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Topic: Pulse Water Meter (Read 367 times) previous topic - next topic


Hi guys.

I am wanting to measure the pulse from a water meter such as the one attached.

This will correspond to a liter used which I can report on.

Thought this would have been done multiple times but struggling to find an example. Would the two wires simply be connected to a ground and digital input and then just measure the state of the pin multiple times.

Thanks in advance


A photo of a water meter is of little use for answering your question.  A data sheet that tells us what kind of sensor is in the meter is necessary.  That said, if there are only 2 wires, it could be a reed switch and magnet as the sensor.  Then the connection would be one wire to ground and the other to an input set to pinMode(INPUT_PULLUP).  You will need to debounce the switch in software.

But you need a data sheet to be sure.


Feb 11, 2018, 02:55 pm Last Edit: Feb 11, 2018, 03:03 pm by mikb55
Coincidentally I just bought a DAE MJ-50 turbine flow meter that looks similar to yours.

Firstly check that the model you are intending to use gives the resolution you need. Different models position the sensor over different dials to give a pulse every 0.1, 1, 10 or 100 gallons (378 litres).

The picture you provided shows the sensor over the 1 gallon dial which has 10 divisions and therefore will give a pulse every 10 gallons (37.8 litres). Is this resolution good enough for your needs? Check that the product image actually matches the model number which in turn will tell you the volume delivered per pulse.

On the DAE MJ-50 the sensor is a reed switch with 2 wires and is read the same way as you would read a mechanical switch using a pull up resistor and a digital input. If yours also uses a reed switch then pick a resistor value that limits the current to a few milliamps. Connecting 5v and ground directly to the 2 wires will destroy the switch. 

Note that at very low flow rates the meter will not register any flow at all. You need a minimum flow rate to overcome the internal friction of the components.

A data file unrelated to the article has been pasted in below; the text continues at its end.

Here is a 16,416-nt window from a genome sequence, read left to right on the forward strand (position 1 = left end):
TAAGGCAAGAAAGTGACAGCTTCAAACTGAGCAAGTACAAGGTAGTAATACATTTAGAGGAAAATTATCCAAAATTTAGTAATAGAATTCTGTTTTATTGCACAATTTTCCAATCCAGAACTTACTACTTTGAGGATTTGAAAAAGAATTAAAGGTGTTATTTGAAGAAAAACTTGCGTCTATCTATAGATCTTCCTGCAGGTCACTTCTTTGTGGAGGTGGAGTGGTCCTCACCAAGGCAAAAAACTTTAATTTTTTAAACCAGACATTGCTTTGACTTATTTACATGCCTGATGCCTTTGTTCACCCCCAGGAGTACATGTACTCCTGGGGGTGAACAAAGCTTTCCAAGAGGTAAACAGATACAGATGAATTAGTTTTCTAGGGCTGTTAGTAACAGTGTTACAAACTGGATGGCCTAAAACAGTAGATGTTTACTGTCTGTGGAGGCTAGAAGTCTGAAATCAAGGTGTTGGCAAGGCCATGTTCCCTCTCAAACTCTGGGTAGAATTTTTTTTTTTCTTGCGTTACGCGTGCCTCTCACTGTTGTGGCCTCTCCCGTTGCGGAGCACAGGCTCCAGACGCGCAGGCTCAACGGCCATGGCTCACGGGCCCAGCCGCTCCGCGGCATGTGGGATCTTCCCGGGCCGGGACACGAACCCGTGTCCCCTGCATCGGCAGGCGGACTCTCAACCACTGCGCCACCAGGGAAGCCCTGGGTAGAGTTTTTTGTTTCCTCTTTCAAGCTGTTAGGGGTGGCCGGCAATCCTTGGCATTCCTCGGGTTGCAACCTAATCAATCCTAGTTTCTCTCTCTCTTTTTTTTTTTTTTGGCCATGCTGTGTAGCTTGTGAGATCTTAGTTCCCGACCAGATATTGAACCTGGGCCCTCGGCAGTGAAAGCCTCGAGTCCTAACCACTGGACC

Thanks guys, yes it is a reed switch water meter.

Any chance of seeing your code for your project mikb55.



Here is the code I have come up with, just tested from pin2 to ground before attaching the water meter. Now just have to upload this through the Ethernet hat to a ip address as a csv file.

Code: [Select]
// Water Meter repetition counter

int pulse1 = 2;
int counter1 = 0;
long lastDebounce1 = 0;
long debounceDelay = 500; // Ignore bounces under 1/2 second, need to calibrate with water meter

void setup() {
  pinMode(pulse1, INPUT_PULLUP); //Pullup internal resister
  digitalWrite(pulse1, HIGH);
  attachInterrupt(0, trigger1, FALLING);
  Serial.println("Water Pulse");

void loop() {
  // Count and total pulses

void trigger1() {
  if ( (millis() - lastDebounce1) > debounceDelay) {
    Serial.print(" ");
    lastDebounce1 = millis();


Have a look at the StateChange example in Arduino>Files>Examples>Digital
It works quite well with your sort of application (I use it with water and gas flow meters)
You might also look at interrupts - examples in textbook Practical Arduino, pulse counting in Arduino Cookbook or Nick Gammon's articles (Gammon.au) on interrupts.
Reed switches will need some form of debouncing in software or in hardware (CR filter and Schmitt trigger) - the Practical Arduino example takes you through exactly what you want.
Your code looks as though you are heading in the right direction.
Another source of information is OpenEnergy.org who deal with meter pulse counting


Thanks Guys, one more enhancement.

The current output is

1 2 3 4 5 6 7 8 9

How would I change this just to show the max value,
 ie 9 in this case and then 10.

Also is there a limit to the number it can count to?



Also is there a limit to the number it can count to?
Yes: 32,767 (after which it goes to -32,768 and continues to count up).
For higher numbers: make it an unsigned int (up to 65,535) or unsigned long (up to 4,294,967,295).
You can never have negative numbers in this counter, so it's good practice to make it an unsigned type to begin with. If you will never count past 255, you can use a byte instead, and save a byte of memory.
Quality of answers is related to the quality of questions. Good questions will get good answers. Useless answers are a sign of a poor question.


Thanks wvmarle,
I will need to change that to assigned long I think as will be counting around 40,000 pulse per day or 40 thousand liters.

Any ideas on modifying current output

1 2 3 4 5 6 7 8 9

to just to show the max value, ie 9 in this case. This will be writing a csv file every 10 minutes to the sd card with just the max value?



Don't print any values until you know you have a maximum or it's time to log?
Quality of answers is related to the quality of questions. Good questions will get good answers. Useless answers are a sign of a poor question.


Its a rolling total so it needs to replicate this line to csv every 10 minutes

//-->2018-03-15 20:16:00;P01:5000

next 10 minutes

//-->2018-03-15 20:16:10;P01:5500

so in this case I know I have used 500 pulses or 500 litres in the last 10 minutes.



Well, then it's easy. Just print the value every 10 minutes.
If you use an unsigned int it will simply roll over to 0 when you reach 65535, nothing you have to do about that other than make whatever software is processing the csv file aware of the possibility.
Quality of answers is related to the quality of questions. Good questions will get good answers. Useless answers are a sign of a poor question.

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